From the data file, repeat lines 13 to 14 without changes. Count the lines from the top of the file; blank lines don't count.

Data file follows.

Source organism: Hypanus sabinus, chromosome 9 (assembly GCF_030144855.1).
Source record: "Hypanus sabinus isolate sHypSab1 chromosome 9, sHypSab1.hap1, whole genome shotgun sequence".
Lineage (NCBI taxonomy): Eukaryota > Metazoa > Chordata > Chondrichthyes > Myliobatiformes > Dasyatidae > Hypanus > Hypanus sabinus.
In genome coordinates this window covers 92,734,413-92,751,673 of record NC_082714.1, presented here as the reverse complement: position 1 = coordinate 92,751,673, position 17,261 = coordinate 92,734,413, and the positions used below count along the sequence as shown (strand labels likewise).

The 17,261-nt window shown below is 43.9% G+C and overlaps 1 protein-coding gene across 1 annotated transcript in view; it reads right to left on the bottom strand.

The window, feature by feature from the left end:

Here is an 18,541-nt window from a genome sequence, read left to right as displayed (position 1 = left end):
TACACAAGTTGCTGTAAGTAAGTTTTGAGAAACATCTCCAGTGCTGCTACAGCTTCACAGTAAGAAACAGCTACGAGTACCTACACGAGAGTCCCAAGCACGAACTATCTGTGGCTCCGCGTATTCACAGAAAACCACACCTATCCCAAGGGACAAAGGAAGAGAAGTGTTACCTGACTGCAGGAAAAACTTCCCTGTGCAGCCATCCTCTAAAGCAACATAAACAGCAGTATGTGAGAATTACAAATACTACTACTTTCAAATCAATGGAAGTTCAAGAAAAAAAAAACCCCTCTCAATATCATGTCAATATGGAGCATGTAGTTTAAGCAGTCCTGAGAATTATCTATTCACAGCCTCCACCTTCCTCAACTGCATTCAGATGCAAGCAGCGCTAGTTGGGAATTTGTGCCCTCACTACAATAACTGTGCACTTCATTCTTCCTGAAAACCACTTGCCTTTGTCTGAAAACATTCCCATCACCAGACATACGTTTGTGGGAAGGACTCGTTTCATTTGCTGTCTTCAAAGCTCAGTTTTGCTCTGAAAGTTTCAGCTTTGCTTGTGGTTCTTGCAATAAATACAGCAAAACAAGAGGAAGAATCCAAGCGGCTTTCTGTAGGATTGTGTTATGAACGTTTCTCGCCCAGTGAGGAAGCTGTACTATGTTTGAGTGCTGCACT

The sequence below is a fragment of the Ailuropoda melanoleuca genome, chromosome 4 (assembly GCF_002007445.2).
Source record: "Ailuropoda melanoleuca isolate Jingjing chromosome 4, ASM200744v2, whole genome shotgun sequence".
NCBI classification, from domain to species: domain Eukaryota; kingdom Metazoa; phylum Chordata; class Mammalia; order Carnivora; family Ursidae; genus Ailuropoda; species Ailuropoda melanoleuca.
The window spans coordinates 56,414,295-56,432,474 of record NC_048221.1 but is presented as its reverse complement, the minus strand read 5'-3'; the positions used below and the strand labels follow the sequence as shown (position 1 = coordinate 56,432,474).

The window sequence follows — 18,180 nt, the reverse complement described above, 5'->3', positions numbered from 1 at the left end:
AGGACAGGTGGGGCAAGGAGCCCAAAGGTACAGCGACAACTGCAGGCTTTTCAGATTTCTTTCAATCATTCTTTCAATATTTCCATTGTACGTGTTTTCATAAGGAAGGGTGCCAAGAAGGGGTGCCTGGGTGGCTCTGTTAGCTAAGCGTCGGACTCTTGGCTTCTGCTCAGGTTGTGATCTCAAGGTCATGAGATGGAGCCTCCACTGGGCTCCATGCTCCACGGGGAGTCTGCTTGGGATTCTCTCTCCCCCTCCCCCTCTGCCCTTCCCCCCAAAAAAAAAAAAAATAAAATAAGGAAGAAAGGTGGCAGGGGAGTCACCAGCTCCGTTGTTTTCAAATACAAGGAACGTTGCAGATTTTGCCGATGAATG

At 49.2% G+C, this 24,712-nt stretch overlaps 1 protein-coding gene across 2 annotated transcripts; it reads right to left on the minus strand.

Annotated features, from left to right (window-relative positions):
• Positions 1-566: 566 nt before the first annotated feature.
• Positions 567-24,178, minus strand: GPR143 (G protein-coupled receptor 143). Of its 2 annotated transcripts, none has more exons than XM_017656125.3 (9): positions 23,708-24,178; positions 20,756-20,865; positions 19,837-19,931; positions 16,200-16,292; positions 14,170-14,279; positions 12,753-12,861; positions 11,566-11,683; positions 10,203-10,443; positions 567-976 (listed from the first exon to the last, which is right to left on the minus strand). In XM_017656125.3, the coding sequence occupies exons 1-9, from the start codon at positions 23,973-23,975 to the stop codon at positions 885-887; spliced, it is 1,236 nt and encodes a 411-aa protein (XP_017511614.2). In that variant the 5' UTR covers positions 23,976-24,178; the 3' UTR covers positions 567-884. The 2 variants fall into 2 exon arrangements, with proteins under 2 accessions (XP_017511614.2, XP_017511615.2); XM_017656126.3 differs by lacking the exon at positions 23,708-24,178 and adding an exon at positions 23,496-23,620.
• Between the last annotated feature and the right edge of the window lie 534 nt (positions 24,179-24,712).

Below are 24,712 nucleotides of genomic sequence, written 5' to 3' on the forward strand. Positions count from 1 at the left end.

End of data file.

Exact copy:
The window sequence follows — 18,180 nt, the reverse complement described above, 5'->3', positions numbered from 1 at the left end:
AGGACAGGTGGGGCAAGGAGCCCAAAGGTACAGCGACAACTGCAGGCTTTTCAGATTTCTTTCAATCATTCTTTCAATATTTCCATTGTACGTGTTTTCATAAGGAAGGGTGCCAAGAAGGGGTGCCTGGGTGGCTCTGTTAGCTAAGCGTCGGACTCTTGGCTTCTGCTCAGGTTGTGATCTCAAGGTCATGAGATGGAGCCTCCACTGGGCTCCATGCTCCACGGGGAGTCTGCTTGGGATTCTCTCTCCCCCTCCCCCTCTGCCCTTCCCCCCAAAAAAAAAAAAAATAAAATAAGGAAGAAAGGTGGCAGGGGAGTCACCAGCTCCGTTGTTTTCAAATACAAGGAACGTTGCAGATTTTGCCGATGAATG